In turn, because UPS uses the vehicles so heavily, the majority of its CNG fueling stations are privately owned on company property.

“When we deploy a natural gas fleet, we typically deploy it at a maximum level,” Casteel says. “So, for security reasons, it would be difficult to accommodate other people.”

In fact, he says UPS will use a station nearly 24 hours a day – not a surprising feat considering the “e-commerce revolution” currently taking shape in the world, as UPS points out in its report.

The company’s five latest CNG stations will be situated in Goodyear, Ariz.; Plainfield, Ind.; Edgerton, Kan.; Fort Worth, Texas; and Arlington, Texas. Regarding the decision to locate the stations in these particular places, Casteel cites a “large number of Class 8 tractors that are going to be deployed there that run above-average miles.” These sites, he explains, have “the pressure and capacity that we needed.”

Although UPS is going big on CNG lately, don’t count out other types of alternative fuels, says Casteel.

Currently, UPS’ clean fleet totals roughly 9,100 ground vehicles as part of a “rolling laboratory” approach of testing out different types of alternative fueling, including CNG, liquefied natural gas (LNG), renewable natural gas (RNG), electric, hydraulic hybrid, electric hybrid, ethanol and propane autogas. Through the end of this year, UPS says it will have invested more than $1 billion in alt-fuel and advanced technology vehicles and fueling since 2008.

“We look at what becomes available,” says Casteel, adding that UPS then “follow[s] the evolution of the technology.”

In its sustainability report, UPS notes that “over the next decade and beyond,” the logistics industry is expected to “take a significant leap forward” in electrifying transportation. Interestingly, UPS actually tried out its first electric vehicle in 1934 and brought the technology into its fleet in 2001, as laid out in the company’s sustainability report from 2014.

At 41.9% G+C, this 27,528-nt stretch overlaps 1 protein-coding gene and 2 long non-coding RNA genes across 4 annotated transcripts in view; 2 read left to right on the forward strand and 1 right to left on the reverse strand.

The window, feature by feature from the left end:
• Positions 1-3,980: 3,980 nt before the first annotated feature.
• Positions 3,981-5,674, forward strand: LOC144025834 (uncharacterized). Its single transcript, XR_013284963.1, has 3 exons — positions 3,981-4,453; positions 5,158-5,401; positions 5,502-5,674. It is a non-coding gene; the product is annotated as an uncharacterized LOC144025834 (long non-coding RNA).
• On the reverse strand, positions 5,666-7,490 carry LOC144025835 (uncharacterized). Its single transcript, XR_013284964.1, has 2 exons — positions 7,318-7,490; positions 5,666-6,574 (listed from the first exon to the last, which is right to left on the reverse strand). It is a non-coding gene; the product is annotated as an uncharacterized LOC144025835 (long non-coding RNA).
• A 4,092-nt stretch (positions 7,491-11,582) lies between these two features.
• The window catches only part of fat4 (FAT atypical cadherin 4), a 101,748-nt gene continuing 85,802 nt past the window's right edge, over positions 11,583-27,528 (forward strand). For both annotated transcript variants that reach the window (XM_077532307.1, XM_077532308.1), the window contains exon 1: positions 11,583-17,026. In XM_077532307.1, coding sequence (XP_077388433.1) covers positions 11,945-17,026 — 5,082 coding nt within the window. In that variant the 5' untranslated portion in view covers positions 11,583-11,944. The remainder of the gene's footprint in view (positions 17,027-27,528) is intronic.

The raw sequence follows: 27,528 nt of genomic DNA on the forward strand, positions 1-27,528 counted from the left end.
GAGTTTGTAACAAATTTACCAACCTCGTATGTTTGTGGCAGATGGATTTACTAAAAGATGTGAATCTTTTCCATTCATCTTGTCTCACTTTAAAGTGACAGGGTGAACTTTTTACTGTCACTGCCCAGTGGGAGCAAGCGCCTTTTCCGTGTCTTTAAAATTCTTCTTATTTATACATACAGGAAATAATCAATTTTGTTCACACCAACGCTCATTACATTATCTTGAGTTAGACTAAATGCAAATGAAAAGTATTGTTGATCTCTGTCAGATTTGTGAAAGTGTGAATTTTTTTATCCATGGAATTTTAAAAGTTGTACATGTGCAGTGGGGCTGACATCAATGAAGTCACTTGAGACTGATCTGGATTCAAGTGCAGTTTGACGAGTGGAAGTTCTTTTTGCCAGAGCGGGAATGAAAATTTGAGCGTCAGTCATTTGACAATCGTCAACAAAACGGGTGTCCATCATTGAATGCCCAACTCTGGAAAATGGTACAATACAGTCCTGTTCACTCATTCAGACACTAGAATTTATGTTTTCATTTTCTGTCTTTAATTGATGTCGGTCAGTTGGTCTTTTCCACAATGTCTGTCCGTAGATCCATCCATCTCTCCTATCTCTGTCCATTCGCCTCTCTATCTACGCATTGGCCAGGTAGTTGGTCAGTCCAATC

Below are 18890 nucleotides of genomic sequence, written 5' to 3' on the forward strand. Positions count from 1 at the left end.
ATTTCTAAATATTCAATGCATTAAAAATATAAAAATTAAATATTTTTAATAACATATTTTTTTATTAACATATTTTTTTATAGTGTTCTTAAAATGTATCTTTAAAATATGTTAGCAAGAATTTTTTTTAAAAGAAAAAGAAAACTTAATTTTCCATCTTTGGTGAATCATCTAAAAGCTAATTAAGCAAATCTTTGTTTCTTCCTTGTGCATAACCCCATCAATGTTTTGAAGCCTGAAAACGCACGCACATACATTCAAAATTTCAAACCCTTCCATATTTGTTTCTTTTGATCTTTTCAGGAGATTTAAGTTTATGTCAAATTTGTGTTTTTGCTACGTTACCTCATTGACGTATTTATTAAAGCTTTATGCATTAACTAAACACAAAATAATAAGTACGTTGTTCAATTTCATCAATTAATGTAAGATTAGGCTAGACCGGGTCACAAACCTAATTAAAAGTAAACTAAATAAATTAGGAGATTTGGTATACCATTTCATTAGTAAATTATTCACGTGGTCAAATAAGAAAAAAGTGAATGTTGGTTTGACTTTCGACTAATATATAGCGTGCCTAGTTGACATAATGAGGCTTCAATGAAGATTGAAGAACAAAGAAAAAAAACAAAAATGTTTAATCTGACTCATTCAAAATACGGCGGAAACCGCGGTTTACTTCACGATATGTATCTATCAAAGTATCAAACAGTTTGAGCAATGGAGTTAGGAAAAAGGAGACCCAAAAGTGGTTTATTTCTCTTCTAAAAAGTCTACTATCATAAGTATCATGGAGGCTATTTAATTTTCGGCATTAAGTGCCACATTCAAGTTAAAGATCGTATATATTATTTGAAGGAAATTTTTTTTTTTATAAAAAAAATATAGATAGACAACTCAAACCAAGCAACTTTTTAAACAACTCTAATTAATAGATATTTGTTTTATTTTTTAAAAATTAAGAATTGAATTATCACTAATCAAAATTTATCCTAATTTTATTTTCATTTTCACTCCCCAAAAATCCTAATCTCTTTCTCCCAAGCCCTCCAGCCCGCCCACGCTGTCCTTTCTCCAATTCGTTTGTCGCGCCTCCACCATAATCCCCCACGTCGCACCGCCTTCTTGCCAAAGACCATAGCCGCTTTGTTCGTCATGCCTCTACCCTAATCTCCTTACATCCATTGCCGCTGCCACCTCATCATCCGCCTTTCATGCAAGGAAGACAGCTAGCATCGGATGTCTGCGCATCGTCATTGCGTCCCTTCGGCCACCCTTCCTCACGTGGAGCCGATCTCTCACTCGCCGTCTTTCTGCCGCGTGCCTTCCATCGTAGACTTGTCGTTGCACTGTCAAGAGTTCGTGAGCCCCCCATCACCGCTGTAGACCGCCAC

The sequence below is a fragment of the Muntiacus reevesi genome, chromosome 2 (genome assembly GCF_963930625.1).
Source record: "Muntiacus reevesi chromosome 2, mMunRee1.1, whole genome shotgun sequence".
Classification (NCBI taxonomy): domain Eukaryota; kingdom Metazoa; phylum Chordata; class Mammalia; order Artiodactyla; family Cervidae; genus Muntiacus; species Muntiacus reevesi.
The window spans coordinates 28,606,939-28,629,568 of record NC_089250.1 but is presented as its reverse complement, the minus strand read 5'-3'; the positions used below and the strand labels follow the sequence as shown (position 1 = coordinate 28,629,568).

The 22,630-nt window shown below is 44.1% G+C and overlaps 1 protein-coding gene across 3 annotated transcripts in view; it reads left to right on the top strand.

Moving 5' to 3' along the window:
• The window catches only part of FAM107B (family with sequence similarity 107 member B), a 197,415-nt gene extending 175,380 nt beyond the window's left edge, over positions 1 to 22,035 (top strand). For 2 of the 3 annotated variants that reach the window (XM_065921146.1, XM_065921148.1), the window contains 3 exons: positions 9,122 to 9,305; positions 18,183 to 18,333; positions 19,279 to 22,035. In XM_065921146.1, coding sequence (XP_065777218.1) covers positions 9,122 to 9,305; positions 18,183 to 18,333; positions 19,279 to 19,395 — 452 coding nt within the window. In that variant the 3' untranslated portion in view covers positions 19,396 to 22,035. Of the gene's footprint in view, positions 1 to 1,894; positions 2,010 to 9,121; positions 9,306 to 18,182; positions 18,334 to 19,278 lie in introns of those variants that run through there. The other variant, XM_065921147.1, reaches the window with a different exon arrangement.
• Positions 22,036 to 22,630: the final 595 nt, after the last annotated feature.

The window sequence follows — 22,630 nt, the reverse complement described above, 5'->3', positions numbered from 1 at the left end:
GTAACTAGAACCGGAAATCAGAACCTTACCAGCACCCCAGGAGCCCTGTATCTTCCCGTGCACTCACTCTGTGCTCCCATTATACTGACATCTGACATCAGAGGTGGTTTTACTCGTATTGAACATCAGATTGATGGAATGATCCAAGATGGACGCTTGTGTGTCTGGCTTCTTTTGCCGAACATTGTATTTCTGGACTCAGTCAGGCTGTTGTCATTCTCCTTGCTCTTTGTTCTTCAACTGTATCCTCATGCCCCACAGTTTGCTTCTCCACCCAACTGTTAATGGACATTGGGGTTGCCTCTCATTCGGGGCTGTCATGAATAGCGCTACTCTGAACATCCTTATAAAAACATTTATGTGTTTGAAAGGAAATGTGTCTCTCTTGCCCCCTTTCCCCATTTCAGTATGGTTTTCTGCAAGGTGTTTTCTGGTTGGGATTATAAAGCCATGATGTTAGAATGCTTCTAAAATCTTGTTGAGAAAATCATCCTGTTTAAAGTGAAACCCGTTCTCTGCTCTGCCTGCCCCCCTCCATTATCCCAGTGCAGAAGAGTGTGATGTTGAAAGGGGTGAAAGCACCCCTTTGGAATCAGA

Casteel points out that UPS is still “continuing to look at electric,” as well as RNG, “when the supply is available.”

On the RNG side, the company used more than 15 million gallons of RNG in 2017, making UPS the largest RNG consumer in the transportation sector, the company claims. This is thanks, in part, to two agreements announced last year: a five-year deal with AMP Americas for 1.5 million gallons of RNG/year from a dairy farm in Indiana, as well as a deal with Big Ox Energy to purchase 10 million gallons of RNG/year through 2024.

Indeed, regarding UPS’ overall alt-fuel revolution, Casteel points out the importance of “support[ing] the companies and the suppliers that are making this possible.” Specifically, UPS’ latest new CNG facilities will be built by TruStar Energy, which has been collaborating with UPS for several years.

In 2015, too, Casteel underscored the vital role alt-fuel stakeholders are playing in UPS’ transformation and the advancement of alternative fueling:

“You can’t control diesel and gas prices, but coming up with even better technology can absolutely make CNG more attractive,” he said. “Everyone has a stake in working toward a better tomorrow.”

UPS, touting natural gas as a “key building block” in slashing its GHG emissions, also notes a similar point in its sustainability goals:

“With these collaborations, we’re not only improving our own fleet operations – we’re helping move our industry forward.”